The Reality of Rebuilding After an Eating Disorder
Let’s face it. Life doesn’t always work out the way we want it to. Prince charming doesn’t give you a fairytale ending. The friends you thought would always be around suddenly don’t feel so close anymore. The major that was supposed to be your dream job and life calling totally isn’t. You get sick and need help even though you’re an adult. Life turns into something we can’t handle.
We all have plans about how we envision our lives playing out. I’d be lying if I said I’m living the life I had planned. “Everything happens for a reason,” is always said to explain life, but it’s a hard idea to buy into. Sometimes, we don’t know the reason, and sometimes, the things that happen suck. That may sound pessimistic, but over the last three years I feel like I’ve learned more about myself and life in general than I have over the past 20 years of my life.
I never planned on getting my heart broken or losing my closest friends. I never imagined having to drop out of school to focus on my health or changing majors three times. I never planned on having anorexia and all of the awful things that come along with it. I was so withdrawn from my life and so distant from my family. I spent hours laying in bed with the door shut because I was too weak and sad to do anything else.
Nothing else mattered except going to the gym, eating “healthy,” calorie counting and meal planning. I lost myself to my eating disorder. I could blame everything on the fact that I was at a low point in my illness or that I was too sick to help it. Or, on the other hand, I could face the fact that yes, I lost myself. Everyone and everything that truly mattered to me was no longer in my reach, but now I’m learning who I really am and who I want to be.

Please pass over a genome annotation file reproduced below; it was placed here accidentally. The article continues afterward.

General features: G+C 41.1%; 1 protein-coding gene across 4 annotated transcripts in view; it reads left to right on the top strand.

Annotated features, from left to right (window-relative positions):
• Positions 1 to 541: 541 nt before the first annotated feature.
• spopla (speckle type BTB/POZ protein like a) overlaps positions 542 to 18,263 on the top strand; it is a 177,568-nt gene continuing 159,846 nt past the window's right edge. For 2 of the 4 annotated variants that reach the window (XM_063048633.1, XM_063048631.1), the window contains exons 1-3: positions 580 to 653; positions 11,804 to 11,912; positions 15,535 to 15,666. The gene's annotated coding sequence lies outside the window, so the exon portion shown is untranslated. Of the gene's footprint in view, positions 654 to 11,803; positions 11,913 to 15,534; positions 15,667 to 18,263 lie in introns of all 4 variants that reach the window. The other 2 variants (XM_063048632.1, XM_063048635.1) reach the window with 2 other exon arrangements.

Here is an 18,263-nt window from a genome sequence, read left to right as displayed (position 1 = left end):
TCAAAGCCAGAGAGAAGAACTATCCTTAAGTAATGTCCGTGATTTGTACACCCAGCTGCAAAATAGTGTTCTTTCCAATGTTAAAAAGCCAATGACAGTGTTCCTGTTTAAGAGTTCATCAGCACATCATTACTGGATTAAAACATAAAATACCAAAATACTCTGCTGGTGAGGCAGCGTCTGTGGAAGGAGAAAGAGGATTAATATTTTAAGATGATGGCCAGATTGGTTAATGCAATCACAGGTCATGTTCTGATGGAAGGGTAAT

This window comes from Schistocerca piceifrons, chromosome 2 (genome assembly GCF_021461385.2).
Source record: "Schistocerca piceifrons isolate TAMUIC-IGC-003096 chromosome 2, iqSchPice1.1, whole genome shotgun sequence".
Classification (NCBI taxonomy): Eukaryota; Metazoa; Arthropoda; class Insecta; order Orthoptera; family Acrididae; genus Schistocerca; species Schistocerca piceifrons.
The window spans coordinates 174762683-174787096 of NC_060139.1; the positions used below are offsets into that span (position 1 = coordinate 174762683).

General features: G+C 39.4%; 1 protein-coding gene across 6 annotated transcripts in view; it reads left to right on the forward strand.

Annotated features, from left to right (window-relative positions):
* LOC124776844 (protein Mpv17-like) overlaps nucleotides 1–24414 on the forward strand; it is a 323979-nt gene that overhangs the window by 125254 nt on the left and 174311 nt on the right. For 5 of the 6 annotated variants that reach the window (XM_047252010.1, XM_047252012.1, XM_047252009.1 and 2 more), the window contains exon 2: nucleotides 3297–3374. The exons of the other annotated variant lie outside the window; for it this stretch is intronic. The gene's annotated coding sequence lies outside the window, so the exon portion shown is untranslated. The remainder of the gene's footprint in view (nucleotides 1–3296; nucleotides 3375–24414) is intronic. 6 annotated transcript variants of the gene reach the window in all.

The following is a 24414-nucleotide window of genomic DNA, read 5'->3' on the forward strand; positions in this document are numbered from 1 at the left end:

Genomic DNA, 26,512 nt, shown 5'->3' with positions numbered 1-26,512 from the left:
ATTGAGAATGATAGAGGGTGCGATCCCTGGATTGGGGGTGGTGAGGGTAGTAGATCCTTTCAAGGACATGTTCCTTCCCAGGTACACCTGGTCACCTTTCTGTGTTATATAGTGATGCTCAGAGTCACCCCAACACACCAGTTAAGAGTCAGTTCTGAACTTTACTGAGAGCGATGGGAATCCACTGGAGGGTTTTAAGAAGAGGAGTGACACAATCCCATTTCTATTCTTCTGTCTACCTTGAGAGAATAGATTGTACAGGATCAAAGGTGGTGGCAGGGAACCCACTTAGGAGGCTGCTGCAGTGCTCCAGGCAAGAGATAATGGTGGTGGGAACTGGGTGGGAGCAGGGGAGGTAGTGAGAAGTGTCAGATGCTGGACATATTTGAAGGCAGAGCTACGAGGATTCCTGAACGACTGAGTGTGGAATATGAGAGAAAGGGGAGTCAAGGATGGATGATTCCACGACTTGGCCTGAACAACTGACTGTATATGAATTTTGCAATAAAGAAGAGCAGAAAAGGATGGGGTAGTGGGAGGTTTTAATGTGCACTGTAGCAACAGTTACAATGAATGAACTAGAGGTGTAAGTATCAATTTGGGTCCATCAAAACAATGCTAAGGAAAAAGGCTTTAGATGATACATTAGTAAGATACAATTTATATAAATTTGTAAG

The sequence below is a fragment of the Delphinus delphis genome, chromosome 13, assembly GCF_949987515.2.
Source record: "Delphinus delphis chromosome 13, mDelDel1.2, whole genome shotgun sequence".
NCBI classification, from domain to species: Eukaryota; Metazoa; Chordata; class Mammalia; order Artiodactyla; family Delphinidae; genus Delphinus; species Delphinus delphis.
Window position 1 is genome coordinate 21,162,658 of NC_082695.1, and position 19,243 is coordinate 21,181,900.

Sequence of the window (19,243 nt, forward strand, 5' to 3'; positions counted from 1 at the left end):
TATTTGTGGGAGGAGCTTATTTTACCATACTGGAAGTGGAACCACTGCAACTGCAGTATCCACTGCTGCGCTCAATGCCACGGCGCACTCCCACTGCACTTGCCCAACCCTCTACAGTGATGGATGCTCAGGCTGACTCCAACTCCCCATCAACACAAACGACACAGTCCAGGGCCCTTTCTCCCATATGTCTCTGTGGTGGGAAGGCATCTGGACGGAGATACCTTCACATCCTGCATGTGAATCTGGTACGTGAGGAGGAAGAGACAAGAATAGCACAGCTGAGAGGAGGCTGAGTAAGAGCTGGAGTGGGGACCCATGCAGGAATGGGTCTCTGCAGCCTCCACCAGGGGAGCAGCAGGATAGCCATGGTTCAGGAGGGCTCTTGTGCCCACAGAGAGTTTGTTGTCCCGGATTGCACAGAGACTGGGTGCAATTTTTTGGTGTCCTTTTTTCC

Recovery has been about so much more than restoring my health. Of course, that is a huge piece of it, but in the process I’ve learned so much about life and what is really important. I’ve learned so much about who will always be there. I’ve become much closer with my family and have realized how important they are in my life. I know what career path is going to be my passion. I’ve realized how important it is to be empathetic for others and how to be a friend.
I’m not fully recovered, and I still struggle every day. I’m not the same person I was before I got sick, and I don’t think that’s a bad thing. My life is far from perfect or back to the way it used to be, but I’m learning there’s nothing wrong with building a new life with new priorities and new people.
Life is unpredictable. There’s no way to change that, but there is no greater freedom than accepting life’s imperfections and finding ways to turn your struggles into personal growth. I’m not sure what my life will be like next month, next year or even tomorrow. Not knowing used to kill me, but now I’m learning to be excited by life’s unpredictability and know that things aren’t always going to be easy. That doesn’t mean you can’t get through it and find something greater than you ever expected.
Broken hearts, lost friendships, hardships, setbacks, they are all undesirable and something we try to avoid. However, if you view them as subtle hints that there’s something out there that’s better for you, they will make you so much happier that will open your eyes to possibilities you’d never even thought of; This is when you begin to look forward to life’s unexpected moments and begin to understand why things happen the way they do. You’ll find the man or woman you’re really meant to be with, friends who are so pure and true and fulfillment in a life you never even knew you wanted. Sometimes we lose ourselves, and the best part is getting to find ourselves all over again.
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